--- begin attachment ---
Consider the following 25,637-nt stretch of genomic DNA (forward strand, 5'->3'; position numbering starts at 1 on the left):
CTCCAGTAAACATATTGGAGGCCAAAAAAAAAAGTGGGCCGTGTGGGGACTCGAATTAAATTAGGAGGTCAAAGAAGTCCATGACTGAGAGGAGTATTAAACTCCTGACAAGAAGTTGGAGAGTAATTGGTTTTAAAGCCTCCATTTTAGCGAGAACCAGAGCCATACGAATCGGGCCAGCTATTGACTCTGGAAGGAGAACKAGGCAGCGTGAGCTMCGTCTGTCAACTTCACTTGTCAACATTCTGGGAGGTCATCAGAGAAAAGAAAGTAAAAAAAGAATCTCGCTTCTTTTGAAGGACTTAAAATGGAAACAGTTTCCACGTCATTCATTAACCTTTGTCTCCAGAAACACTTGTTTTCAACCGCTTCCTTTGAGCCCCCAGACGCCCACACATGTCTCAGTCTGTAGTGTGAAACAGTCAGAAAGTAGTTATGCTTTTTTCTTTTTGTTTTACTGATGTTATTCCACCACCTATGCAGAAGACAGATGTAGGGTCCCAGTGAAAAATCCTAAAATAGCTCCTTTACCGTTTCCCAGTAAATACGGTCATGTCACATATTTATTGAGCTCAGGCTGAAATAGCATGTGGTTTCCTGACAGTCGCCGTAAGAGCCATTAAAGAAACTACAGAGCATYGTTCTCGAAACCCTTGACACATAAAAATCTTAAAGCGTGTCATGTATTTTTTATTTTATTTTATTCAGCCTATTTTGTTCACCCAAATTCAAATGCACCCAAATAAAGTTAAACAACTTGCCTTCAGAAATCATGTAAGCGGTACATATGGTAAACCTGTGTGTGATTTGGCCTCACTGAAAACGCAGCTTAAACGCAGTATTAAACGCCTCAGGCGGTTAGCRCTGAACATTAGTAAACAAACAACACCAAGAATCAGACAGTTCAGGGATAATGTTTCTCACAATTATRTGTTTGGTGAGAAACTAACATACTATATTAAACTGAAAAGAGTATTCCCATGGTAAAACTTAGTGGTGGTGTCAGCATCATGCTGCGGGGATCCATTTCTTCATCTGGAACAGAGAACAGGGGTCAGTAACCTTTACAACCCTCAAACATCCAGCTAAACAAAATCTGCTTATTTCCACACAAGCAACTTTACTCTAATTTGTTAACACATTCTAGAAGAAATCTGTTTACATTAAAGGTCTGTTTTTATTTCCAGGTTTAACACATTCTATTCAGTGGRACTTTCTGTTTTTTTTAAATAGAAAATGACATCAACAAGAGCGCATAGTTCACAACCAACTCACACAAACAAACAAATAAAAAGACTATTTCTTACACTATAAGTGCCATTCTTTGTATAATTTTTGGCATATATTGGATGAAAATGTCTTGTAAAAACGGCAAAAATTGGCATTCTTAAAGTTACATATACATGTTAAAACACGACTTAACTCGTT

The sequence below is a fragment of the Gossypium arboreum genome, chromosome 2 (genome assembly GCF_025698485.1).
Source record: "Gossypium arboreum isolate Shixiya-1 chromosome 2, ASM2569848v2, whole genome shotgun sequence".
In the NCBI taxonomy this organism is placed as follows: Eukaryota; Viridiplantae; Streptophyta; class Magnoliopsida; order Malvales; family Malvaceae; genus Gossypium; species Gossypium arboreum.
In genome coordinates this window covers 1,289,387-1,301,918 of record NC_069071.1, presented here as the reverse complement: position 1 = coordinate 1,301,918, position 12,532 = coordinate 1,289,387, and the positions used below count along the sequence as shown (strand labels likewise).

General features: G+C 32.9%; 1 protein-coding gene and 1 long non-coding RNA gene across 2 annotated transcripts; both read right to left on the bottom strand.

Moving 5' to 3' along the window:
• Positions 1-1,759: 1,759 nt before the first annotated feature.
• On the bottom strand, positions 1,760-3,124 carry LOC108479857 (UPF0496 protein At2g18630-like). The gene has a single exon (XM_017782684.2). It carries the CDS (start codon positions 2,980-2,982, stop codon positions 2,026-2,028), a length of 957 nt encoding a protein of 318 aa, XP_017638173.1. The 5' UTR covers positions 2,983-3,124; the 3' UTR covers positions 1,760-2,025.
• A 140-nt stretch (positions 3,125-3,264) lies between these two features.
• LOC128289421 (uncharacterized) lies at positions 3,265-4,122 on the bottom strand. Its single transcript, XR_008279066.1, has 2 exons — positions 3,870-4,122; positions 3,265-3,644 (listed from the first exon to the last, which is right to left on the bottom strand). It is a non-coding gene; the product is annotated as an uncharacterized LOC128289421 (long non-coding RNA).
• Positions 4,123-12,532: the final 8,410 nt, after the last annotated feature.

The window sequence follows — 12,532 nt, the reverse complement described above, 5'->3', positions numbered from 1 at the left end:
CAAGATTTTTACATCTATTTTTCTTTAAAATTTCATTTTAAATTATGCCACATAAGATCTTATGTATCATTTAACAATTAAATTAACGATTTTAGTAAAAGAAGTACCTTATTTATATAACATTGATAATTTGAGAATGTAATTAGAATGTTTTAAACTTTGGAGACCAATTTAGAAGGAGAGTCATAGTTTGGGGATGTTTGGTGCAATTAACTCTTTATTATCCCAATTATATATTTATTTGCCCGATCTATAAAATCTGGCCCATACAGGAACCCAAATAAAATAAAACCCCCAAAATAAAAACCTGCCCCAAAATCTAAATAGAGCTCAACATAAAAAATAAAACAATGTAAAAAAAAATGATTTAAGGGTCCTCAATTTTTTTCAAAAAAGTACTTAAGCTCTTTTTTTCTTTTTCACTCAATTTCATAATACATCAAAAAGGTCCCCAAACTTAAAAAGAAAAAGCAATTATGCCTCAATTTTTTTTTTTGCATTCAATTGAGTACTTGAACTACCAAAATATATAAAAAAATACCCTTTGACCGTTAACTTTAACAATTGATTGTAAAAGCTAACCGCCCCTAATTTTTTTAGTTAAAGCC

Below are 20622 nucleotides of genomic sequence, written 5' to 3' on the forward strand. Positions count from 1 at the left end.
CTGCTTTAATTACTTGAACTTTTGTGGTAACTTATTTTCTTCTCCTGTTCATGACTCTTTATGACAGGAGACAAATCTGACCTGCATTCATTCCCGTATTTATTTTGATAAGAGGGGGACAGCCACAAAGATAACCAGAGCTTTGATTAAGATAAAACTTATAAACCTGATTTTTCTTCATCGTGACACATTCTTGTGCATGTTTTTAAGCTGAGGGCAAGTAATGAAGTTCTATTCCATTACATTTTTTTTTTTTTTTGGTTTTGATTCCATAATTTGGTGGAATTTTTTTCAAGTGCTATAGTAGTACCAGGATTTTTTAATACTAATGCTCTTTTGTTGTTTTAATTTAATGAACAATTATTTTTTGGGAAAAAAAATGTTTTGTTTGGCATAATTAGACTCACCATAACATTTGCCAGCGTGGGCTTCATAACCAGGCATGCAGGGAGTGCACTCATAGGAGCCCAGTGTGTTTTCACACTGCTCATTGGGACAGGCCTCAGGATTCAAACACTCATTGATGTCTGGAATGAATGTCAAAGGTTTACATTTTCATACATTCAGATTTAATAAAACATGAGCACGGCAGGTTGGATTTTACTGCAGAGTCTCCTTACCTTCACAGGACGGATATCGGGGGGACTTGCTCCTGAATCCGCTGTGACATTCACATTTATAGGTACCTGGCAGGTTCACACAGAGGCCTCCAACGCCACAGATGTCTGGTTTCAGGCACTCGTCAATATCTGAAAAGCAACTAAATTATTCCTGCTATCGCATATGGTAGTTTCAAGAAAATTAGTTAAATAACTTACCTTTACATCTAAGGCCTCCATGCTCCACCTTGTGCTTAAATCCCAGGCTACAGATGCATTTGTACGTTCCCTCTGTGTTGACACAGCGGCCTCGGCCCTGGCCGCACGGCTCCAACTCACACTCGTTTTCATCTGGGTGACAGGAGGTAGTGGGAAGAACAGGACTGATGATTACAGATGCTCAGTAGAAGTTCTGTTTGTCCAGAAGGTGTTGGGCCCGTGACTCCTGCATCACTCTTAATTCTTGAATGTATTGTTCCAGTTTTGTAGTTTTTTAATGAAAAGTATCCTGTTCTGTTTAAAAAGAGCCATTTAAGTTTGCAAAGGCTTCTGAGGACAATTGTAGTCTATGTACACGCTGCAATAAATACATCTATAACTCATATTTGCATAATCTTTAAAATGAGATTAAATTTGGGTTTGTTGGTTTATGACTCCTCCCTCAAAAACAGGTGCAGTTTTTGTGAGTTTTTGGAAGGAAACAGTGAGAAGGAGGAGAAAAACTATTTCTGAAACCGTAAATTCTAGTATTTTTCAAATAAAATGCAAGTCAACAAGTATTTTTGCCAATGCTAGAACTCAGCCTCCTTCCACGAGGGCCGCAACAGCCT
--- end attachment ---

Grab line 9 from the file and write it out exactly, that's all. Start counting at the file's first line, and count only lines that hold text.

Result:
• Positions 1-1,759: 1,759 nt before the first annotated feature.